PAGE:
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Title: Functional and inhibition studies on 2-oxoglutarate-dependent oxygenases
Author: Thalhammer, Armin
ISNI:       0000 0004 2745 4512
Awarding Body: University of Oxford
Current Institution: University of Oxford
Date of Award: 2012
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This thesis explores roles of 2-oxoglutarate-dependent (2OG) oxygenases as interfaces that modulate steps in the flow of genetic information in cells in response to oxygen availability. Chapter 1 introduces mechanistic, biochemical and physiological aspects of major subfamilies of 2OG oxygenases, and their established regulatory roles in cells. In addition, structural and functional aspects of the ribosome and the translation process are discussed, with a focus on post-translational ribosome modifications. Chapter 2 investigates histone demethylases, which mediate chromatin-dependent regulation of gene expression and provides proof-of-concept for the rational, structure-guided design of small-molecules for selective inhibition of 2OG oxygenases with roles in cancer and inflammatory disease. Chapter 3 suggests regulatory roles for ten-eleven-translocation (TET)- catalysed DNA hydroxylation; calorimetric and thermal analyses reveal a duplex-stabilizing effect of the epigenetic 5-methylcytosine mark that is reversed upon conversion to 5- hydroxymethylcytosine (also termed the ‘sixth’ DNA base), raising the possibility that 2OG oxygenase catalysis might affect transcription via biophysical effects. Chapter 4 investigates fluoride release assays as a technology to enable medicinal chemistry studies on 2OG oxygenases with roles in fat mass regulation and obesity, cancer and inflammation; studies on the ALKBH5 enzyme show that it is a hypoxically upregulated 2OG oxygenase with a substrate preference distinct from previously characterized ALKBH enzymes. Chapter 5 identifies OGFOD1 as a 2OG-dependent ribosomal protein hydroxylase. OGFOD1 catalysis is conserved from yeast to humans. OGFOD1 catalyses formation of trans-3- hydroxy-L-proline in a highly conserved loop of ribosomal protein S23 proximal to the ribosomal decoding centre, possibly to modulate the interactions of eukaryotic ribosomes with tRNA, mRNA and translation factors in an oxygen-dependent manner. OGFOD1 is the functionally most well-conserved protein-modifying 2OG oxygenase; likewise, ribosomal protein S23 hydroxylation is the most well-conserved post-translational ribosome modification in eukaryotes. Some cell lines require OGFOD1 for proliferation, and scaffolds for OGFOD1- selective inhibitors are developed for use as potential antiproliferative agents and probes for cellular function. Chapter 6 shows the development of assays to investigate whether OGFOD1 catalysis affects ribosome assembly and function, including processivity, accuracy of initiation, elongation and termination, in yeast and mammalian cell lines. Chapter 7 concludes that ribosome hydroxylation might present an additional layer of regulatory complexity by which 2OG oxygenases could enable cells to respond to fluctuating oxygen levels.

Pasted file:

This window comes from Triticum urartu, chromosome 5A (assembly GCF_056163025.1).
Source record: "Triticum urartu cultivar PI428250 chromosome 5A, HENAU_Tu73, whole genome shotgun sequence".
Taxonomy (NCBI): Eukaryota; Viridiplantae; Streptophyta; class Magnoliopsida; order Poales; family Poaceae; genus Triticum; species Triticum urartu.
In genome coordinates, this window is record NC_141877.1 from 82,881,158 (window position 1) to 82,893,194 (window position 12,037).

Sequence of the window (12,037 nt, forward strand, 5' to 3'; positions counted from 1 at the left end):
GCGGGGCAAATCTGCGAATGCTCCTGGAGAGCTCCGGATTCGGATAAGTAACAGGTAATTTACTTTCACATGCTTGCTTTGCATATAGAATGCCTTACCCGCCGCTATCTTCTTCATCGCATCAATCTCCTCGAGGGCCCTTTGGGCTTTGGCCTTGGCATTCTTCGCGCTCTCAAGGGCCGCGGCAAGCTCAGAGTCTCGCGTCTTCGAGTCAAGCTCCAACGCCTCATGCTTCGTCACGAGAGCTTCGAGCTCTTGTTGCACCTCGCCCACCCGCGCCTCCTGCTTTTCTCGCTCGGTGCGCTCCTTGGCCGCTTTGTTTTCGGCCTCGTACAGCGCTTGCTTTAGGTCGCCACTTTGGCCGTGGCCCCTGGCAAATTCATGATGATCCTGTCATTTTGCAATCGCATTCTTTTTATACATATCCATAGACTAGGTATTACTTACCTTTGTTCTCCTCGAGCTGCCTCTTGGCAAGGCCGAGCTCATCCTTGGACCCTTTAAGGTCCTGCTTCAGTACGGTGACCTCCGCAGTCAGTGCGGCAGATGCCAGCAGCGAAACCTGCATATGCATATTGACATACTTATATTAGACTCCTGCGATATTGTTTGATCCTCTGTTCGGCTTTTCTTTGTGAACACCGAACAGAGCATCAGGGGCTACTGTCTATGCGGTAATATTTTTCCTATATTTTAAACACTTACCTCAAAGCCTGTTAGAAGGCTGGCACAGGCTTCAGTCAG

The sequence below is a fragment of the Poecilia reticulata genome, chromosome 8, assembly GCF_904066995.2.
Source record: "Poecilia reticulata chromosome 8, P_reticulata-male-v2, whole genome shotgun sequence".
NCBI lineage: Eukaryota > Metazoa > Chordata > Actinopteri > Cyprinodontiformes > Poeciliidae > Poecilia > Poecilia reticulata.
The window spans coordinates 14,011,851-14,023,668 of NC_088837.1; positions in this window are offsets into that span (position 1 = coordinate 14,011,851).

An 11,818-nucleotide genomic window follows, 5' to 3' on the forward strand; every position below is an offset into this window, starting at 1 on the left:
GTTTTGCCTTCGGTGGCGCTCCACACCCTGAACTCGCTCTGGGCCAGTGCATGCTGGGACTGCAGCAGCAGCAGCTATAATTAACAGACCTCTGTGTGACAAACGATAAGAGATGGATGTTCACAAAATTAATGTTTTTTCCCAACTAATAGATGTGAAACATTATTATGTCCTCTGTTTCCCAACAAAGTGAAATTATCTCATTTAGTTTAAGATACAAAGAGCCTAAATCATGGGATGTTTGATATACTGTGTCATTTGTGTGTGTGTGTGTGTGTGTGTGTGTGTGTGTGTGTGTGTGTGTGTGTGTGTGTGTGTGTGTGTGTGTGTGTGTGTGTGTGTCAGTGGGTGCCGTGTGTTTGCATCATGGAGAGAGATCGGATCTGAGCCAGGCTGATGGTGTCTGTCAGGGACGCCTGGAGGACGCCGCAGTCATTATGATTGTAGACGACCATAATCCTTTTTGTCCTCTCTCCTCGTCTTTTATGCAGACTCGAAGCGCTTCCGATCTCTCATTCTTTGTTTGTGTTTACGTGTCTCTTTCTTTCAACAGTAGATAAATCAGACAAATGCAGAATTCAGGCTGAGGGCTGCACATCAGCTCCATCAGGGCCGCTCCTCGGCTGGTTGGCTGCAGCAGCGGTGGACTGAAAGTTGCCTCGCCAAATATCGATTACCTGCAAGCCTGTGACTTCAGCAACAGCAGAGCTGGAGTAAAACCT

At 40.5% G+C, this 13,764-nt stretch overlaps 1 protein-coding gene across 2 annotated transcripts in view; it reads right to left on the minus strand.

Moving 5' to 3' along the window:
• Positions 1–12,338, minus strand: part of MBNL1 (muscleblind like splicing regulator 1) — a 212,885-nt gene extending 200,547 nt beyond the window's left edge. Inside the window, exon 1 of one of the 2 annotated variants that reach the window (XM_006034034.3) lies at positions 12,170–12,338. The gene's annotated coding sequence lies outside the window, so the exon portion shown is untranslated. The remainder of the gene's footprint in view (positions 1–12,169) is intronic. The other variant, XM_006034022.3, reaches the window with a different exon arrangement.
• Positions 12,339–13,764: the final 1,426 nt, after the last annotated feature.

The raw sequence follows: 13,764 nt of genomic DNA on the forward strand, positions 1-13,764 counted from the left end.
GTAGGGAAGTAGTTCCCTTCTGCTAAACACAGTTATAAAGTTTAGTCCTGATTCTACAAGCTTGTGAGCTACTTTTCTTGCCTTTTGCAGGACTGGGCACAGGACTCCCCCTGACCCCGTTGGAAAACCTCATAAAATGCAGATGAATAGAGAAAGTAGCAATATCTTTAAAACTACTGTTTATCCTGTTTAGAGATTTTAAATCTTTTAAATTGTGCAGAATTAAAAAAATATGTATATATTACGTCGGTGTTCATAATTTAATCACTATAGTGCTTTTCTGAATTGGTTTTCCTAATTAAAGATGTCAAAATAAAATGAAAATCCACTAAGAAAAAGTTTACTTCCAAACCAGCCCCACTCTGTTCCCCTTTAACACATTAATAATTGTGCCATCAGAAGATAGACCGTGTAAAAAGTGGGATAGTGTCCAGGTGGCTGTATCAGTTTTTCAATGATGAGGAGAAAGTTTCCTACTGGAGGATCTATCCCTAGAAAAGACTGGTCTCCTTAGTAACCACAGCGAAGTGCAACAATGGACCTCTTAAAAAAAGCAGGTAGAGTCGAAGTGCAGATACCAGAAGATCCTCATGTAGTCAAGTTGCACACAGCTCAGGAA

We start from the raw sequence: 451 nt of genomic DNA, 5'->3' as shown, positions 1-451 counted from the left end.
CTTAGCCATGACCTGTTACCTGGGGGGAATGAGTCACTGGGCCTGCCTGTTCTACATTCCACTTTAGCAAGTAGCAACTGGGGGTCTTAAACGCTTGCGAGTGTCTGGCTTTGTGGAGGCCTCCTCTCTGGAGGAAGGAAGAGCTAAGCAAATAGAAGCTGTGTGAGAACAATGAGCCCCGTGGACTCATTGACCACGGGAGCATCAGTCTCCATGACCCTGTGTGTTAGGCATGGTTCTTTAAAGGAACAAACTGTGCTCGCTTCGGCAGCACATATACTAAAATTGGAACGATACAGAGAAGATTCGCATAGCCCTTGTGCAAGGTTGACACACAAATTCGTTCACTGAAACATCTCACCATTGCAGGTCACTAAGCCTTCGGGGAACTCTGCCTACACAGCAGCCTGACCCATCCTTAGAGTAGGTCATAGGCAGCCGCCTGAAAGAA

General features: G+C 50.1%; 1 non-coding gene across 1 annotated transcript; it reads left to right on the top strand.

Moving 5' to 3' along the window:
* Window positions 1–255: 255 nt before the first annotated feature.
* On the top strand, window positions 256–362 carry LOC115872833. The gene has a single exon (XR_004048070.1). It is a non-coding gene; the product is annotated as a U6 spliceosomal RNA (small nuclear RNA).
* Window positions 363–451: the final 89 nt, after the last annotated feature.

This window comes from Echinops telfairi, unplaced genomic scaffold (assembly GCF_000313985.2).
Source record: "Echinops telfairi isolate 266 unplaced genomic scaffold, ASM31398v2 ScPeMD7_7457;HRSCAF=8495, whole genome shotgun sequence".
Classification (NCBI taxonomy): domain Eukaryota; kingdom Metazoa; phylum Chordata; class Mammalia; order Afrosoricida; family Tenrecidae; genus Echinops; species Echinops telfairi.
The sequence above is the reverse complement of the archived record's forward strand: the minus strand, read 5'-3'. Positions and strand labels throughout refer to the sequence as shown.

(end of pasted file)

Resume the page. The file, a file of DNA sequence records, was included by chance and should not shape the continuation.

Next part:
Supervisor: Schofield, Christopher J.; Helleday, Thomas Sponsor: Cancer Research UK
Qualification Name: Thesis (Ph.D.) Qualification Level: Doctoral
EThOS ID:  DOI: Not available
Keywords: Antibiotics ; Enzymes ; Biophysical chemistry ; Computer aided molecular and material design ; High-Throughput Screening ; Organic chemistry ; Organic synthesis ; Protein chemistry ; DNA damage signalling ; Tumours ; Oncology ; Biochemistry ; protein translation ; hydroxylation ; hypoxia ; 2-oxoglutarate ; post-translational modification ; ribosome hydroxylation